A couple of weekends ago I noticed that the newspapers were discussing proposals to introduce more restrictive speed limits of 20 mph in built-up areas of the UK and to enforce them with speed cameras wherever possible. Matters of road safety aside, there are some interesting matters of rotational motion that suggest that speed cameras might end up catching large numbers of perplexed cyclists apparently exceeding the speed limit by large factors. How so?
Suppose that a cycle is moving at speed V towards a speed detector. What we mean by this is that a wheel hub or the body of the cyclist is moving with speed V with respect to the ground.
But look more carefully at what is happening at different points of the spinning wheel. If the wheel doesn't skid then the speed of the point of the wheel in contact by the ground must be zero. If the wheel has radius R and is rotating with constant angular velocity w then the speed of the contact point can also be written as V-Rw. This must be zero and therefore V=Rw.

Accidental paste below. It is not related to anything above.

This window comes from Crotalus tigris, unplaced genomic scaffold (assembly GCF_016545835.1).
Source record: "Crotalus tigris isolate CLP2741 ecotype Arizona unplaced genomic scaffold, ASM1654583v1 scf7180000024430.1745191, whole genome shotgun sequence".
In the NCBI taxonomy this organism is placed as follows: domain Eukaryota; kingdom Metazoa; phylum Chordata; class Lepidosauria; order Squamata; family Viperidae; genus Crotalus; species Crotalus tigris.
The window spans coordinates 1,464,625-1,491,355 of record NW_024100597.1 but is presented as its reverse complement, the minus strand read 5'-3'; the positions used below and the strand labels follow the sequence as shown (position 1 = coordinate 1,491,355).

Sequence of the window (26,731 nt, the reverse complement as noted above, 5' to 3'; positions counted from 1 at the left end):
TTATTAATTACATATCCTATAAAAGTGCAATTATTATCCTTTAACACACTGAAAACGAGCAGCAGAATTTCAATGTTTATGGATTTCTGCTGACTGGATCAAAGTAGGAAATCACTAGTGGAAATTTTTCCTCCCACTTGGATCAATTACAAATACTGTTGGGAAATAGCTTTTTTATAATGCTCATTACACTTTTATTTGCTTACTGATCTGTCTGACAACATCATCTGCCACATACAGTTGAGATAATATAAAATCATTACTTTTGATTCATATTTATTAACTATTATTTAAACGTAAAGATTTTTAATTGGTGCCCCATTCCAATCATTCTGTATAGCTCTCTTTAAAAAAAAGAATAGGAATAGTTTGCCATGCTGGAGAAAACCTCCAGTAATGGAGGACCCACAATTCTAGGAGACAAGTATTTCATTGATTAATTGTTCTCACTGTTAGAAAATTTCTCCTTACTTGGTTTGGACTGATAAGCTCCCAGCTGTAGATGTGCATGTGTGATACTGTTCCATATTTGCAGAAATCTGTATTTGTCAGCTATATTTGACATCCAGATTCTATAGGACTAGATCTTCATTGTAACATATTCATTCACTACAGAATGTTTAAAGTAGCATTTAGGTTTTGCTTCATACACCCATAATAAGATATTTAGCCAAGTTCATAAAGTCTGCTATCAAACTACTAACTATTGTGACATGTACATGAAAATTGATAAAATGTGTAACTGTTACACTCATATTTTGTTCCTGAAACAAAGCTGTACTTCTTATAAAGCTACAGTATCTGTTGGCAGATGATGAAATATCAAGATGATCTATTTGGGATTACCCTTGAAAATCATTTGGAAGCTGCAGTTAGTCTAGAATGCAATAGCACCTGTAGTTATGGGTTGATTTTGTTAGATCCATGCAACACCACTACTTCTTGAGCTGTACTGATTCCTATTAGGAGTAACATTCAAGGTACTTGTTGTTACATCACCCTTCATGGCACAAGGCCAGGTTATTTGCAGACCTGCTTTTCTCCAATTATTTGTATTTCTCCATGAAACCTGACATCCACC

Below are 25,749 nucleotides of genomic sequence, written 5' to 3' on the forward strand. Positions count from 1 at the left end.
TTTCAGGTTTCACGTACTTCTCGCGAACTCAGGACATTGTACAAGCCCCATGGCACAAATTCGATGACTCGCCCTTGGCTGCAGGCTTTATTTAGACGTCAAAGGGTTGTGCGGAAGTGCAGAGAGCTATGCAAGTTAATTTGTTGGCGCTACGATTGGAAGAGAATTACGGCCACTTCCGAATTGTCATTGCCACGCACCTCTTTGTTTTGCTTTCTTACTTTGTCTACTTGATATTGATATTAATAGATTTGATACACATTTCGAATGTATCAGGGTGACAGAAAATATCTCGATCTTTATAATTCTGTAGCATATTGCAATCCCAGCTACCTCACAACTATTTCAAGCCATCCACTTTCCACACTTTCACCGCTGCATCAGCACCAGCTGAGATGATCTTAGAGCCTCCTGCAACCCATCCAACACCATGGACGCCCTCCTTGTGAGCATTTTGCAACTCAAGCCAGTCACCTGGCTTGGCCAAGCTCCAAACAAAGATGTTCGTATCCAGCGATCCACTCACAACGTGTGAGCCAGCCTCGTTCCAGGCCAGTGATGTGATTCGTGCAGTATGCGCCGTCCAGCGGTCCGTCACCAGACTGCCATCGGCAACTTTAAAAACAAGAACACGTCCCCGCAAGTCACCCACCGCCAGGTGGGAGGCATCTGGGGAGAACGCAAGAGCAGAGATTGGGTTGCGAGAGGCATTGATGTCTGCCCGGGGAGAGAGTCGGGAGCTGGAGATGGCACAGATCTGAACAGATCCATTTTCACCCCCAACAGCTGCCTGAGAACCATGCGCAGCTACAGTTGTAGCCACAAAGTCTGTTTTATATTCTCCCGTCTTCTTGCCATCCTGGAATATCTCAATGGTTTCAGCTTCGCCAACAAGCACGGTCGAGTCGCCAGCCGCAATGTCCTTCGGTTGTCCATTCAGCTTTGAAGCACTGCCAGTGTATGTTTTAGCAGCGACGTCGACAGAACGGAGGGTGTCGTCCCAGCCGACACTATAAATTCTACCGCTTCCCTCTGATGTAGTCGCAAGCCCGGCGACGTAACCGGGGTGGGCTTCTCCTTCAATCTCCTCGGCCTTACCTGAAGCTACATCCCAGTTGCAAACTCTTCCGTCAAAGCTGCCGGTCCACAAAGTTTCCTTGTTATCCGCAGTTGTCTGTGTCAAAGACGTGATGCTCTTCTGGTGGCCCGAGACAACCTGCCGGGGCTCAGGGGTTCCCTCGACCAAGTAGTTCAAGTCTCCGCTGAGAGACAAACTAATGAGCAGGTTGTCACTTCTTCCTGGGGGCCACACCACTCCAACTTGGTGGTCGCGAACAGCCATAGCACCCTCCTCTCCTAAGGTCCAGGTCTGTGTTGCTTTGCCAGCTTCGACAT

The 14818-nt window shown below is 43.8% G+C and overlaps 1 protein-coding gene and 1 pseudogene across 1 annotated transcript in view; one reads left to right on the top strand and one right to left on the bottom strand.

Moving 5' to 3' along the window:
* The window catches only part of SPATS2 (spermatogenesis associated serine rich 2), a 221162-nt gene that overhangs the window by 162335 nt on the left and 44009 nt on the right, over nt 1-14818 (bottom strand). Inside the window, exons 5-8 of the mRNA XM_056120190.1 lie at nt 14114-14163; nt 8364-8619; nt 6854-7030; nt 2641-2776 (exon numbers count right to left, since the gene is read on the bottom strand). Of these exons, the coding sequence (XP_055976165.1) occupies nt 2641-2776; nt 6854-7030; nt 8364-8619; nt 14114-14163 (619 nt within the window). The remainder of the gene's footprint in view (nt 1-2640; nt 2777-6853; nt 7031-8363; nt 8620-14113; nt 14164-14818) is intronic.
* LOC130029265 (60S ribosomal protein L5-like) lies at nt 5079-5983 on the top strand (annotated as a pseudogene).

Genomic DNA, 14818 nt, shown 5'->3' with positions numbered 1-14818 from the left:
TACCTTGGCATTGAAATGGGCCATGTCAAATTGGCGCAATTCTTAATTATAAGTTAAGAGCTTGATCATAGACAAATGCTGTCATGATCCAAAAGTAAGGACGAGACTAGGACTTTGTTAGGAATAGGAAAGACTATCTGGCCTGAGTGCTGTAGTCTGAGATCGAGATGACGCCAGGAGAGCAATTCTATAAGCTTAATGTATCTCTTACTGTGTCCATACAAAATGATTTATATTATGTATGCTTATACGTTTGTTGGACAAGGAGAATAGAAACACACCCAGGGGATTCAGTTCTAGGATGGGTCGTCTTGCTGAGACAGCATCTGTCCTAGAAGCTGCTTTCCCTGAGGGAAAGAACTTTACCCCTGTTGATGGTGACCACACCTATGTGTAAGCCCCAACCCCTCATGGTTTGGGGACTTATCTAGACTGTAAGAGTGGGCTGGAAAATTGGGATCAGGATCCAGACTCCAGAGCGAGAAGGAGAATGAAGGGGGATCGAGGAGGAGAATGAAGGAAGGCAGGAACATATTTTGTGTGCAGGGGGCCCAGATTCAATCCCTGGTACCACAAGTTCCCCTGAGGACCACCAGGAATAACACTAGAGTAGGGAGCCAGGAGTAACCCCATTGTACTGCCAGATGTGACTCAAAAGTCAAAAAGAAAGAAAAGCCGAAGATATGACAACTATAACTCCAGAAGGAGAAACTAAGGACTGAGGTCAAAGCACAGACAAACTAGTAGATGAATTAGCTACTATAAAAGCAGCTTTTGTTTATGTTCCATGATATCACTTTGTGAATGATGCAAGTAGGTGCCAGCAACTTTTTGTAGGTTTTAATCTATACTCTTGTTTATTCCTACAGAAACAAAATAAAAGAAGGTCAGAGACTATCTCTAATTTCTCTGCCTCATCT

The forward speed of the centre of the wheel is V but the forward speed of the top of the wheel is the sum of V and the rotational speed. This equals V+Rw and is therefore equal to 2V. If a camera determines the speed of an approaching or receding bicycle by measuring the speed of the top of the wheel then it will register a speed twice as great as that at which the cyclist is moving.
An interesting one for m'learned friends perhaps, but I recommend you have a good pair of mudguards.
Did you manage to answer the puzzle posed in Outer space: Rugby and Relativity? If not, you can find the answer here!